Joining the "human rights comics" (Hong) genre popularized by Art Spiegelman’s Maus, and including Marjane Satrapi’s Persepolis and Joe Sacco’s Palestine, Malik Sajad's graphic novel Munnu (2015) seeks to expose human rights violations in Kashmir to an international audience. This paper will closely consider how Munnu constructs its human rights claims on behalf of Kashmiris by recourse to the non-human. Attending particularly to Sajad's use of the humanoid hangul to figure the Kashmiri, and to the presence of (non-humanoid) dogs everywhere in the novel, this paper will ask: how does the non-human come to figure -- in surprisingly gendered ways -- the rights-worthiness of humans in an occupied territory? How does it reinscribe or contest the primacy of the human enshrined in human rights discourses? And how might an attention to non-human figures reconstruct studies of the occupation and claims to human rights in Kashmir?

Thursday, October 27th
12:00 AM

Searching for the disappeared in Kashmir: Gendered activism and the international human rights framework

Ather Zia, University of Northern Colorado

12:00 AM

Since 1989 in the Indian controlled Kashmir more than 10,000 men have been subjected to enforced disappeared in the counter-insurgency actions by the Indian army. Kashmiri women mainly Muslim mothers and wives have organized under the banner of Association of the Parents of the Disappeared (APDP) to search for their disappeared men. In this paper I trace how these APDP activists propagate and sustain their struggle and operate under the rubric of international human rights framework to make a case for their search.

Friday, October 28th
12:00 AM

Exposing the contradictions of the state: Complexities of legal mobilization in Kashmir

Haley Duschinski, Ohio University

12:00 AM

This paper draws on ethnographic research as well as critical readings of the legal archive to show how state power is exercised and also contested in landmark cases of fake encounters, disappearance, and custodial killing.

Saturday, October 29th
12:00 AM

Assessing the impact of climate change on farmland values in Nepal: A Ricardian approach

Samrat Bikram Kunwar, University of New Mexico

12:00 AM

This paper presents an application of Ricardian approach to assess the impact of climate change on farmland values in Nepal. The Ricardian approach is estimated using a panel fixed effects model. The results are tested with two models that account for spatial effects: a spatial lag model and a spatial error model. The findings reveal that Nepalese farmlands are sensitive to climate change. This result is consistent in both the spatial and non-spatial analysis.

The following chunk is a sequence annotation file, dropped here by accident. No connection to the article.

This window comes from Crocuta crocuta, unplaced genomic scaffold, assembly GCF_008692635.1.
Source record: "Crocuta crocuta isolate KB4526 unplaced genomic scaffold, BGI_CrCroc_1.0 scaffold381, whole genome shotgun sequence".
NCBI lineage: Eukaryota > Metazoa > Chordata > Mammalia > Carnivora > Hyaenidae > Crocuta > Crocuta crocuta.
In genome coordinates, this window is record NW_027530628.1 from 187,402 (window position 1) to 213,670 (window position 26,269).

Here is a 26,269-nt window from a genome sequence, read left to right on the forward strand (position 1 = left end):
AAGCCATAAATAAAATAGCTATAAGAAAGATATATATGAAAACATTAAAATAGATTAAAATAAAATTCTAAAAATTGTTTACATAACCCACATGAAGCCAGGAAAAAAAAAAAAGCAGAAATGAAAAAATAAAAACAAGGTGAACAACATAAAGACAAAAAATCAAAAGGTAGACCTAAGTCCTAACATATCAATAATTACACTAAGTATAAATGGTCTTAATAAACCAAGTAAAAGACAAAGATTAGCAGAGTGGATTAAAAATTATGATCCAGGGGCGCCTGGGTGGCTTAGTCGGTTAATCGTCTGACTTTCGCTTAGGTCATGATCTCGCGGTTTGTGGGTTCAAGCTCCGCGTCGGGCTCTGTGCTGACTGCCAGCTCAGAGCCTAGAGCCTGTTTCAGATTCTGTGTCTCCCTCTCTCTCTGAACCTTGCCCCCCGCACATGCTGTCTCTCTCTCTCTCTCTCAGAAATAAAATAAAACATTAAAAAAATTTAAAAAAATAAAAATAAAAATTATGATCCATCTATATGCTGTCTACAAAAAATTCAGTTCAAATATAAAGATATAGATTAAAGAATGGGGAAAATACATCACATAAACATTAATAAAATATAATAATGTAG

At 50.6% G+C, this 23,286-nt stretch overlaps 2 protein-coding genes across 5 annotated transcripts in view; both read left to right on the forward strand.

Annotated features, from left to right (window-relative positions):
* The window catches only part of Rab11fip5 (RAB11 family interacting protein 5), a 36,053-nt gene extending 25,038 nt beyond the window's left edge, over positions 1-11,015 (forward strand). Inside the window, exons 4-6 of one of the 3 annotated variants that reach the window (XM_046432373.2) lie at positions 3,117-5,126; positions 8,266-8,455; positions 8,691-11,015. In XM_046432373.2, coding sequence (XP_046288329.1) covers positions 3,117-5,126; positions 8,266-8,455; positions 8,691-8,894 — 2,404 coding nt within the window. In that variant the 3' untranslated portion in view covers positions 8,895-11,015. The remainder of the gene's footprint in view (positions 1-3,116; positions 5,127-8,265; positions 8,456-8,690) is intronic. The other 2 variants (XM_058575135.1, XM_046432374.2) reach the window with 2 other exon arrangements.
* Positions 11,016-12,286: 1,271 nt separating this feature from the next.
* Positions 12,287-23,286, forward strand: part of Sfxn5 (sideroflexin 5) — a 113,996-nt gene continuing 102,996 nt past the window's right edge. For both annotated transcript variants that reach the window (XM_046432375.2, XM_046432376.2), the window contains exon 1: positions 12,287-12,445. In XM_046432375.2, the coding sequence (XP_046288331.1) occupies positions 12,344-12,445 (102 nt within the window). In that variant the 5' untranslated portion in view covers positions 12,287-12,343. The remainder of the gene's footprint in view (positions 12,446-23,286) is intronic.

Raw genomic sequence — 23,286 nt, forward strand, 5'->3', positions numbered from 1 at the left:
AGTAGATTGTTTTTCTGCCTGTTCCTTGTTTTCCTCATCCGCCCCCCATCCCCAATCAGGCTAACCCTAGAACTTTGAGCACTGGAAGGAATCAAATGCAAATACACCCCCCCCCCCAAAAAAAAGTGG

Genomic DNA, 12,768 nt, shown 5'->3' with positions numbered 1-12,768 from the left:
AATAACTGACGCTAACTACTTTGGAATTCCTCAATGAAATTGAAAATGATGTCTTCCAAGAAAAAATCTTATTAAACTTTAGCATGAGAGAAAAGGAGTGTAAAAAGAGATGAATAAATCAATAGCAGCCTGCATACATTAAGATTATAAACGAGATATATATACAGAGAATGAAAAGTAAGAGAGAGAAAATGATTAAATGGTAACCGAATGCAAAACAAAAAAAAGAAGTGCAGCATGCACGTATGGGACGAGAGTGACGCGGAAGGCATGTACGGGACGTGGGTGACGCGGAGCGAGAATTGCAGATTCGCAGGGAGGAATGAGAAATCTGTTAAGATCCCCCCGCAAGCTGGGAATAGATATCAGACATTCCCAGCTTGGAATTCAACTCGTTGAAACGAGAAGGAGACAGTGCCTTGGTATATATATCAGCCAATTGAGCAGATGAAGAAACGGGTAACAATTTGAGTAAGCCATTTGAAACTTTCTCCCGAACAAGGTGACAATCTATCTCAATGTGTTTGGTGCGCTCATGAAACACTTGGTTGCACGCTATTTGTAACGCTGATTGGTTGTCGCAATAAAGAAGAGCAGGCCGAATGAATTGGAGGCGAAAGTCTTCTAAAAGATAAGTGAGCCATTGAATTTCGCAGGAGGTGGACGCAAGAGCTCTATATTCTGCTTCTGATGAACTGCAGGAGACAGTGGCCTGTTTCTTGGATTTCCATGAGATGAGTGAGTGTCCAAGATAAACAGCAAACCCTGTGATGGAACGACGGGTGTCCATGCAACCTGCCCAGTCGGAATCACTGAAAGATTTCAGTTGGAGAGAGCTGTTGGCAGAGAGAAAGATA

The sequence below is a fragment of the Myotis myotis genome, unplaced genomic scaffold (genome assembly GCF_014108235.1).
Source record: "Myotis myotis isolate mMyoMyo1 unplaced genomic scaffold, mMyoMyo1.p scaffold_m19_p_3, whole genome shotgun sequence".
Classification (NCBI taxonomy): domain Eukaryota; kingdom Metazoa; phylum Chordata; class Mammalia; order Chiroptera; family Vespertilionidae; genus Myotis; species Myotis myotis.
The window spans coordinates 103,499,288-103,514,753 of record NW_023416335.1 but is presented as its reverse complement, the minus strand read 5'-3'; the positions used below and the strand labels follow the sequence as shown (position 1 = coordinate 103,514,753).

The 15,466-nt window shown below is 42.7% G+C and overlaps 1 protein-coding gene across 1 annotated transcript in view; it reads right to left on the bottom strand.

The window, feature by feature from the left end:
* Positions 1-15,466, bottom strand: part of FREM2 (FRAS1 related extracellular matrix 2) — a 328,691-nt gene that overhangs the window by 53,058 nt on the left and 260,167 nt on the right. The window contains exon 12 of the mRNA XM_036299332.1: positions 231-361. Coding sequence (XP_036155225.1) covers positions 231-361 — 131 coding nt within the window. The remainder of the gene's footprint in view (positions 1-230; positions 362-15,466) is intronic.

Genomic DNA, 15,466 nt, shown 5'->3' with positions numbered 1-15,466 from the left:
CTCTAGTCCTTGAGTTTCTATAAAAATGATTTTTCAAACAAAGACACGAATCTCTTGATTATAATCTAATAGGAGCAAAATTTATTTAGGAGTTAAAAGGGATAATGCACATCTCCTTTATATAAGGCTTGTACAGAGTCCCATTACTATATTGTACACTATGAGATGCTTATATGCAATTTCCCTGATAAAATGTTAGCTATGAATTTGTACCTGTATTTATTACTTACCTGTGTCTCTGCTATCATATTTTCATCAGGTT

Sunday, October 30th
12:00 AM

Can government-sponsored sustainable agricultural farming practices reduce land decay through crop biodiversity conservation under production uncertainties?

Sakib Mahmud, University of Wisconsin-Superior

12:00 AM

Under income uncertainties, agricultural farmers might be influenced by government-sponsored programs that might lead to higher income opportunities by focusing on monoculture at the expense of crop diversification strategy. However, the latter strategy is likely to reduce production uncertainties for agricultural farmers and hence, ensuring sustainable agricultural development in the targeted area. A theoretical model is proposed to understand such possible economic trade-offs between high income-lower crop diversification and lower income-higher crop diversification outcomes resulting from government-sponsored programs and institutions.

Monday, October 31st
12:00 AM

India’s quest for energy security and its West Asia policy

Shashi Sahay, University of Rajasthan
Vipra Swami Arya, University of Rajasthan

12:00 AM

This paper analyzes India’s interests, challenges, and actual energy security policies towards the region and also attempts to study how far India’s Quest for Energy Security drives India’s West Asia policy.

Tuesday, November 1st
12:00 AM

An analysis of the barriers to cross border trade in hydroelectricity in the Himalayas

Eric Strahorn, Florida Gulf Coast University

12:00 AM

This paper will focus on two and argue that firstly the potential for hydroelectricity in Himalayan rivers has been exaggerated and needs to be reconsidered. Secondly, the barriers to hydropower development are not, as often assumed, simply technical questions regarding engineering strategies, environmental impact assessments, regulatory reforms or project financing. Instead, the barriers are much greater. One barrier is the hydroelectric dam itself. The megadams required to sustain a cross border trade in electricity are highly problematic. Another barrier is the legacy of decades of failed hydro-diplomacy especially between India and Nepal.